Similar arguments to have biometric data privacy suits thrown out made by Amazon, Microsoft
Amazon did not use the biometric data of Illinois residents contained in the Diversity in Faces dataset, or benefit from the data, the company argues in a motion requesting a summary judgement in Federal Court.
The motion, spotted by Law360, also argues that Amazon had no knowledge of the data of Illinois residents protected by the state’s Biometric Information Privacy Act (BIPA) within the dataset.
Finally, the dataset was only downloaded by the company in Washington and Georgia, as three of the company’s research scientists evaluated it, according to the motion. This, Amazon’s representation argues, puts its actions outside the scope of BIPA, due to the dormant commerce clause of the U.S. Constitution.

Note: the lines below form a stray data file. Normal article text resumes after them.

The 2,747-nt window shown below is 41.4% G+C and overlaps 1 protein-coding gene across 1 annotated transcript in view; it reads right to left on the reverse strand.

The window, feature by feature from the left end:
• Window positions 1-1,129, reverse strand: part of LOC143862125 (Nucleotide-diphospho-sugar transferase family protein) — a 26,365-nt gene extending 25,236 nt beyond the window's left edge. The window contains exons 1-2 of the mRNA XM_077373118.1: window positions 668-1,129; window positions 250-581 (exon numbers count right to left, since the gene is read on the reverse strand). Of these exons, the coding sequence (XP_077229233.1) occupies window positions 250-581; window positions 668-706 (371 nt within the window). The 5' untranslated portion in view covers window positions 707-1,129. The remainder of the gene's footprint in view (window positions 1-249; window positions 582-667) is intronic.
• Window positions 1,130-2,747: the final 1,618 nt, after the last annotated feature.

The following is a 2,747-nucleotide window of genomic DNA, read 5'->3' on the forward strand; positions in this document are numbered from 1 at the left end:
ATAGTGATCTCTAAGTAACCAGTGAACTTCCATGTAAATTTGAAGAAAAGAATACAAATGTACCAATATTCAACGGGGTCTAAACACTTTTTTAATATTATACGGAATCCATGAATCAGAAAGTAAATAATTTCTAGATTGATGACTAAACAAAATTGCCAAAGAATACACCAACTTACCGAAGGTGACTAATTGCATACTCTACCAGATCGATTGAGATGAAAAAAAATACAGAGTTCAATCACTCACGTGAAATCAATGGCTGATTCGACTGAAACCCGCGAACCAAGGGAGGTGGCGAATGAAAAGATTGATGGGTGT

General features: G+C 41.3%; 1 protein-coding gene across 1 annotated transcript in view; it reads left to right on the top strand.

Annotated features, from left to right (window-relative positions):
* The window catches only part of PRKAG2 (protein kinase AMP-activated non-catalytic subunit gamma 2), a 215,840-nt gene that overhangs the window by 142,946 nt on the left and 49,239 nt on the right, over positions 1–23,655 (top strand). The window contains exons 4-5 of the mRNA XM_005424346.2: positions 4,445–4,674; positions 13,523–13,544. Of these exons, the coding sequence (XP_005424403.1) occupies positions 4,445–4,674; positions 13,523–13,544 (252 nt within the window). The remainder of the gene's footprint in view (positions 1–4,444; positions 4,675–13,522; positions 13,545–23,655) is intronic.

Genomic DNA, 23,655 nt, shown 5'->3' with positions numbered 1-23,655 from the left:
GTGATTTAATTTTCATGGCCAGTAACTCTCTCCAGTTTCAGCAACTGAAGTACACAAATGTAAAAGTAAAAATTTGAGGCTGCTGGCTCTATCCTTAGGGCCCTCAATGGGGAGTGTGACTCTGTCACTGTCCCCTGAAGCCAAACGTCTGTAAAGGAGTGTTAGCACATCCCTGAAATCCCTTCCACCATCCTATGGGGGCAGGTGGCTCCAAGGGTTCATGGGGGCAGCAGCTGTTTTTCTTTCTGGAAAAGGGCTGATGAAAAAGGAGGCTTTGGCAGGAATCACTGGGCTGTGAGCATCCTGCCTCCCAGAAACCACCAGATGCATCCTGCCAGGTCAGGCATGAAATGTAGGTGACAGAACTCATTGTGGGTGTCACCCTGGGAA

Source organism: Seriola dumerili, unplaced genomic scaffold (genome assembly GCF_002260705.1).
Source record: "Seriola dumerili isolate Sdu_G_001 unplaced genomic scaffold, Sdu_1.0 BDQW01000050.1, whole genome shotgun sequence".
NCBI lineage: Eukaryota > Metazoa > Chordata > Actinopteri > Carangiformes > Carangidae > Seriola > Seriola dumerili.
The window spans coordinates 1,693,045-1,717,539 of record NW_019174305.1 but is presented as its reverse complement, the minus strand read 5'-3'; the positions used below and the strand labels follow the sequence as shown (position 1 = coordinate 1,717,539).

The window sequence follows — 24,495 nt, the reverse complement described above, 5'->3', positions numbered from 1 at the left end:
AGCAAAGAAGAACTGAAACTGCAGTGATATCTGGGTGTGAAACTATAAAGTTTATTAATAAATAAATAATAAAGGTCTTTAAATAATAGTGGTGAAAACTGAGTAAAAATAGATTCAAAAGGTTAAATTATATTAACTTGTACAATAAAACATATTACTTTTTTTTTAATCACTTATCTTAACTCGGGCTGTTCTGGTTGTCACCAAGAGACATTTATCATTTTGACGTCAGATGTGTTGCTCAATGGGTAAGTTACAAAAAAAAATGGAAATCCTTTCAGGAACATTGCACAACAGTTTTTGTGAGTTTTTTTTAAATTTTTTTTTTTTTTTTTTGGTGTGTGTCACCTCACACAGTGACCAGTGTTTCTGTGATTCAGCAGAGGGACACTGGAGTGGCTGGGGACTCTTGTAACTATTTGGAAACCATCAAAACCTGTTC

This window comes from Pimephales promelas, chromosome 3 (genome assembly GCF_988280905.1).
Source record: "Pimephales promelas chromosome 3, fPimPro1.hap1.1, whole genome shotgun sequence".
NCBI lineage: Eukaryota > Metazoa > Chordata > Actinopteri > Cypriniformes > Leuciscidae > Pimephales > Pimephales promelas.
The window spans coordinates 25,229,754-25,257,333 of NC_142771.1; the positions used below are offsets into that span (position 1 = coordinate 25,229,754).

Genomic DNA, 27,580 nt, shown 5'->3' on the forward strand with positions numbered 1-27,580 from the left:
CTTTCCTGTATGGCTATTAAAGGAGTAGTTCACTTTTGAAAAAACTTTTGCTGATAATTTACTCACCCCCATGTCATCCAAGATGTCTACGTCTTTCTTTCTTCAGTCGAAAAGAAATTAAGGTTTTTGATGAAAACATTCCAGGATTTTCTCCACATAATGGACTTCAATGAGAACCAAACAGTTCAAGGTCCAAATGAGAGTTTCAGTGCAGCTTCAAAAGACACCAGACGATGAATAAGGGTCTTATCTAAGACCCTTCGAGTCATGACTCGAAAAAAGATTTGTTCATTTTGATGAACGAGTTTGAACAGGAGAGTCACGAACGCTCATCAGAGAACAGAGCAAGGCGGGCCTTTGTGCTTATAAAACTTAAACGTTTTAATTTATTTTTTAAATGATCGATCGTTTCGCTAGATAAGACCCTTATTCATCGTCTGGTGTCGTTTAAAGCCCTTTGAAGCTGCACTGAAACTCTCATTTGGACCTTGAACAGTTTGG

Plaintiff Tim Janecyk even invited viewers of his Flickr account, from which the images were taken, to “PLEASE STEAL MY PHOTOS!” and himself did not know the state of residence of people in his photos, the motion states.
In the Microsoft case, the plaintiff was recently granted additional time for discovery, and halted its motion for class certification, which could be revisited.
Microsoft’s argument is that it did not use the dataset within Illinois, had no knowledge of state residents’ data within it, and any alleged violations did not occur “‘primarily and substantially’ in Illinois,” invoking the dormant commerce clause.
Microsoft further contends that it would have been impossible for it to notify or obtain consent from people whose data is in the biometric dataset prior to downloading it, which the company argues nullifies the claim under BIPA Section 15(b).
A hearing regarding the summary judgement will be held on June 10.
IBM’s Diversity in Faces dataset was intended to reduce demographic differentials or bias in biometric systems, as IBM Fellow and Manager of AI Tech Dr. John Smith told Biometric Update at the time, but has arguable done more to advance the incomes of data privacy attorneys.